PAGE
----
This blog was written by Jennifer Rennicks, former Senior Director of Policy & Communications at the Southern Alliance for Clean Energy.Guest Blog | April 7, 2017
UPDATE: PluginNC just announced the $10,000 instant rebate from Nissan is extended until June 30, 2017. Click here for more details and check with dealerships in your state if you live outside of NC.
If you live in North Carolina or Georgia (and some other states around the country) and have been considering buying an electric vehicle, there’s a little time left to take advantage of an incredible incentive offered by Nissan: a $10,000 rebate for the all-electric Nissan LEAF through
March 31st (now through June 30, 2017)
I know what you’re thinking: This sounds too good to be true, what’s the catch? Who gives 30 percent off on a new car when there’s already a $7,500 federal tax credit? What’s the matter with these cars?
Believe me, I thought all of these and more back in December when I first heard about this offer. My husband and I had been considering leasing or buying an electric car for a few years as we knew it would be ideal for urban commuting with low operating costs. However, the finances weren’t quite there for us and I just wasn’t ready to put my reliable older car out to pasture quite yet.
Then comes along this flyer promising an instant rebate (no waiting beside your mailbox for a someday refund) as well as the federal tax credit yielding savings up to $17,500. [The up to is an important detail: The federal incentive is only worth $7,500 to someone whose tax bill at the end of the year is $7,500 or more. It pays to do a little homework before you buy.]
According to Nissan and the EV advocacy groups (including Plug-in NC and Clean Cities Georgia) partnering to make this happen, this incentive was launched to encourage greater EV drivership to demonstrate a commitment to environmental sustainability and reducing greenhouse gases. Because the Nissan LEAF is 100 percent electric, each new LEAF represents a reduction of 6 to 9 tons of carbon dioxide (CO2) annually for every gas engine car replaced, or the equivalent of planting 2,500 trees a year.
Ok, I thought, that all sounds good on paper (or in my case on a smart phone), but honestly, there has to be a catch.
Because it was the winter holidays and I had a spare day on hand, I decided to head over to a local dealership to ask a few questions. Within a few hours, I had test driven a brand-new 2016 LEAF; shown the manager the rebate code on the flyer; been offered an invoice sheet clearly demonstrating the $10,00 reduction in price, was presented with favorable financing along with a new-car warranty; and decided this offer was just too good to pass up.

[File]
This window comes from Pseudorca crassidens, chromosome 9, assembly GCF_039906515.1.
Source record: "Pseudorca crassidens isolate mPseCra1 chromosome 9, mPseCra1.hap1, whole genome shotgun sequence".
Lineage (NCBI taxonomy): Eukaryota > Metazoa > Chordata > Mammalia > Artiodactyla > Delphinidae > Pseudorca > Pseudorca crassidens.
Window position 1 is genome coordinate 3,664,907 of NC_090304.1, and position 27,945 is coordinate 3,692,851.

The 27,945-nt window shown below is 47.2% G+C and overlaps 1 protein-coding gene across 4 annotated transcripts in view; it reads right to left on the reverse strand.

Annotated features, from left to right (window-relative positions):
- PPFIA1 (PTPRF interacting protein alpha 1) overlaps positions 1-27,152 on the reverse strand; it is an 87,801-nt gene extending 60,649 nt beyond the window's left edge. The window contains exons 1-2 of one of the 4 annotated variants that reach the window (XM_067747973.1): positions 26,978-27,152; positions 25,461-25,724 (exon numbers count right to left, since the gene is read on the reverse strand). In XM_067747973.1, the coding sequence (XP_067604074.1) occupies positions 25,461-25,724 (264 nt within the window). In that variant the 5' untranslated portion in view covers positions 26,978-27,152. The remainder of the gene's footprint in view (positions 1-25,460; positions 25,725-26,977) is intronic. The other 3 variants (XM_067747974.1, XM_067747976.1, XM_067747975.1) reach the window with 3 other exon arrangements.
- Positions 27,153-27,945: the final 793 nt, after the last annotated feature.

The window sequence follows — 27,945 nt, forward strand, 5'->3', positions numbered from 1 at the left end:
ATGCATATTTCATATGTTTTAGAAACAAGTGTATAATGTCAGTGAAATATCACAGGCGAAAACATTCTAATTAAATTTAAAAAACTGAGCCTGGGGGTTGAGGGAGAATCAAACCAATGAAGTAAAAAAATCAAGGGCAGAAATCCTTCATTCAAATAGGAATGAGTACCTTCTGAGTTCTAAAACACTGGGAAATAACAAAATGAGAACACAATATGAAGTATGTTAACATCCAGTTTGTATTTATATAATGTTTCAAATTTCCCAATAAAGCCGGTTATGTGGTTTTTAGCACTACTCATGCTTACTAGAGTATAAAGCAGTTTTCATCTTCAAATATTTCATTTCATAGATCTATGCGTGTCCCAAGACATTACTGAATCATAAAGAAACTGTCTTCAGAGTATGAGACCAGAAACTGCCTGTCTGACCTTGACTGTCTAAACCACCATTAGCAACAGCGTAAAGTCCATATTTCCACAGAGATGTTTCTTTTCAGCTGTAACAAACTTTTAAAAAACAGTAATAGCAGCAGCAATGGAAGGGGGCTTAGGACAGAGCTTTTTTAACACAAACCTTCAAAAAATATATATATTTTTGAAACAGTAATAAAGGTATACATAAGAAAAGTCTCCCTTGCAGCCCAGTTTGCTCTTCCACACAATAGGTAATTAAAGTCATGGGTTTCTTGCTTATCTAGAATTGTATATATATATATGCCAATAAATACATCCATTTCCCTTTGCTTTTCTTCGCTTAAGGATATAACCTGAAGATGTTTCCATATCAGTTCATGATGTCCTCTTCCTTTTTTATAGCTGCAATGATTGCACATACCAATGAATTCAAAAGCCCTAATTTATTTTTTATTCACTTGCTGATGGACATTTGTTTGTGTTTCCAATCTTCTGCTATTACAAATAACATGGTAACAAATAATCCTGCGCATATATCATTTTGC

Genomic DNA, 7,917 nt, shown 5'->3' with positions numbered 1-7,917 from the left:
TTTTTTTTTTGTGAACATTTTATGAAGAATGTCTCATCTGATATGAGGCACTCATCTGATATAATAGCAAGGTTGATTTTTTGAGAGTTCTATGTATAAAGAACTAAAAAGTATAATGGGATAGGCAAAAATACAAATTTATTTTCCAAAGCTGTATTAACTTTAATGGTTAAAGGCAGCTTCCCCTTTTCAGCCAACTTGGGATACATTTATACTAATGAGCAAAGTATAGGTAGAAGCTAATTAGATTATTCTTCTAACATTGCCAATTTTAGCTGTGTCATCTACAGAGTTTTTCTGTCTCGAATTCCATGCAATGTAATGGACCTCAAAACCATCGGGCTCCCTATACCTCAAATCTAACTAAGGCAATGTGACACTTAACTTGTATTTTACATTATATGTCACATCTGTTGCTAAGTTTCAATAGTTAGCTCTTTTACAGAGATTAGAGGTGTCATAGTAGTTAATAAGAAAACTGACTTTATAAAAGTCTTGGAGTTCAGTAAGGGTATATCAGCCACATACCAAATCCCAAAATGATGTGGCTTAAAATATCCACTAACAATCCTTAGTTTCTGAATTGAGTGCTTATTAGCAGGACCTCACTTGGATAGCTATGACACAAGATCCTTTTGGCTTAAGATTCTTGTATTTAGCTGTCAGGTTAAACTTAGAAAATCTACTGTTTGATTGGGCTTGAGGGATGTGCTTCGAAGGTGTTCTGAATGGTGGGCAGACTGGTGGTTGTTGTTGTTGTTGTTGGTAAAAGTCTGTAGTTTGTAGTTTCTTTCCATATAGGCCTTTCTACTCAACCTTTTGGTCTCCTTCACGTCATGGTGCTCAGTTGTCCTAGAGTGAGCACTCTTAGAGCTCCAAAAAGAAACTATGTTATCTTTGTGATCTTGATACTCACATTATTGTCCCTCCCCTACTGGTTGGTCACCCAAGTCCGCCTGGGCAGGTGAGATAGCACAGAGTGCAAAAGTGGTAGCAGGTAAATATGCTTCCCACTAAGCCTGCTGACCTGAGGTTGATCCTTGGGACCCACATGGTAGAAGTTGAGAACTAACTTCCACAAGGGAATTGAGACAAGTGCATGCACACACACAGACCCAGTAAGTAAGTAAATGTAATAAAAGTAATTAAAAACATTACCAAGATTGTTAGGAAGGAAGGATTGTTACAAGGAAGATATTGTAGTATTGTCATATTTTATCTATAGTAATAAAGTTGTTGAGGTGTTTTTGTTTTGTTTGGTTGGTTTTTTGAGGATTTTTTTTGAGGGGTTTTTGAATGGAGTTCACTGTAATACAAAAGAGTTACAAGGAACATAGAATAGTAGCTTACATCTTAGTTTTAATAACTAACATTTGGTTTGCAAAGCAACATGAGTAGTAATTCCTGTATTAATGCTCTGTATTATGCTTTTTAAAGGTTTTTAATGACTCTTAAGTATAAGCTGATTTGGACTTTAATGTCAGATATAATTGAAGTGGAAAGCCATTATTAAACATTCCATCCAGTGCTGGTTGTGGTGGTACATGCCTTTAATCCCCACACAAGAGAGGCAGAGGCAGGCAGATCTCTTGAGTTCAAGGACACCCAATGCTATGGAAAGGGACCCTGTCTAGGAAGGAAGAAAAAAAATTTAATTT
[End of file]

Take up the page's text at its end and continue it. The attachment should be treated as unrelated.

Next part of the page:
What if you are considering leasing, not buying, a new LEAF? You should know two things: (1) the $10,000 rebate is not available for leasing and (2) the federal tax credit stays with the leasing company/dealership, which is the actual owner of the vehicle. In most cases, however, the tax credit has been factored into the cost of the lease, so the customer still benefits from that part of the incentives. And it’s worth noting that Nissan is offering to extend current leases set to expire in 2017 until the new 200-mile range Nissan LEAF is debuted later this year. More info on all that here.
What about charging? There’s a plethora of resources out there to help new drivers discover charging stations in your area (including this recent blog post highlighting the robust and growing EV infrastructure here in Asheville, NC).
What about range anxiety? Don’t you ever run out of battery charge? Well, I’ve only been driving 3 months and it hasn’t happened to me yet because (1) I am lucky enough to charge at work, (2) several grocery stores I visit (Ingles and Whole Foods and Earth Fare) all have free chargers and (3) every new car comes with a charging cord allowing you to plug in at home or on the go.
What about that tax refund? We filed taxes in early March and less than a week later, the $7,500 credit was issued in full. Your total amount will vary according to how much taxes you owe or pay via quarterly estimated earnings (again see an article like this one for more details) but I can confirm the refund did appear independent of the instant rebate the day of sale. Please note, however, I am *not* a tax attorney, so please consult one before leasing or buying if you have questions.
There are hundreds of blogs and write-ups about owning/leasing/driving electric vehicles, but what I didn’t have on that cold day in December when I was sitting in a chair at a dealership thinking about whether to drive away in a new electric car was an honest, first-hand account confirming that (1) the rebate is real and (2) the tax refund is too. If you live in North Carolina or Georgia and you are on the fence, thinking that now might be the time to replace a gas-powered car with an electric one, then I hope this blog post is helpful in that process. If you live outside these two states, please ask your local Nissan dealer if the incentive offer is valid as I have heard some other states are honoring this rebate, too!